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Why World War I still matters, 100 years after it began

One hundred years after the First World War, boundaries established after the armistice at the "eleventh hour of the eleventh day of the eleventh hour" still shape many of today's conflicts. From ISIS's invasion of Mosul to Boko Haram's kidnapping of schoolgirls, GlobalPost co-founder Charles Sennott journeys from Iraq to Nigeria to the Balkans to Northern Ireland and the Holy Land to see how WWI's history lives on, the lessons learned — and far too often not learned.

Arts, Culture & Media

A Russian writer who wrote about the absurdity of life now has a street in Queens named after him

Last week, New York City Mayor Bill de Blasio signed legislation to rename 63 different thoroughfares and public places throughout the city. Soon, 63rd Drive in Queens will be the first city street named after a Russian writer — Sergei Dovlatov, whose stories appeared in the New Yorker. And his wife still lives there.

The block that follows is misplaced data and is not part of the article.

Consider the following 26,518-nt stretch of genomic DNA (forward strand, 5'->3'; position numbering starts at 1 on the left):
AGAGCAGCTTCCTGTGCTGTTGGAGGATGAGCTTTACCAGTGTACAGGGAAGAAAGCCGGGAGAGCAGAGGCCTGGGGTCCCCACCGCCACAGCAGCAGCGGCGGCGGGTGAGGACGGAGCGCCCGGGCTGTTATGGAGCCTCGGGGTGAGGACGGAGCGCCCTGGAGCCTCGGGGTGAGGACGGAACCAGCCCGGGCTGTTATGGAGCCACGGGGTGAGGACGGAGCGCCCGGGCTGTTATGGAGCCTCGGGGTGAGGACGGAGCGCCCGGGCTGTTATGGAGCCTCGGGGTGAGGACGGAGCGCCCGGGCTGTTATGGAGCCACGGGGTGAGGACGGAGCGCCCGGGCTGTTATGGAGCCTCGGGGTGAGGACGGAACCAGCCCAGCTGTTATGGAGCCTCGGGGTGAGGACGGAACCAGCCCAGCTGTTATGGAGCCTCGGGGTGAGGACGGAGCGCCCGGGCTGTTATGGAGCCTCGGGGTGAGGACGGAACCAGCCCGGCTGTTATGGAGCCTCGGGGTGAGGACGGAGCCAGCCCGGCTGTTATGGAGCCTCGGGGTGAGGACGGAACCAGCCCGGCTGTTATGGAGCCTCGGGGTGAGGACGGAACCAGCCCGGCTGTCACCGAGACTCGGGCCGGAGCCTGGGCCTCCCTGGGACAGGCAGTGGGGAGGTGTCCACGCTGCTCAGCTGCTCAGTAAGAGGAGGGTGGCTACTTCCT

Global Scan

An 'uncontacted' tribe emerges from the Amazon — and into the dangers of modern life

Whatever drove them to it — perhaps encroachment on their land by illegal loggers or cocaine producers — an isolated Amazon tribe has made contact with the outside world, and that carries great risk for them. In the Middle East, Israelis and Palestinians talk of the risks they live daily from renewed conflict. And British intelligence conveniently loses some potentially incriminating documents, in today's Global Scan.

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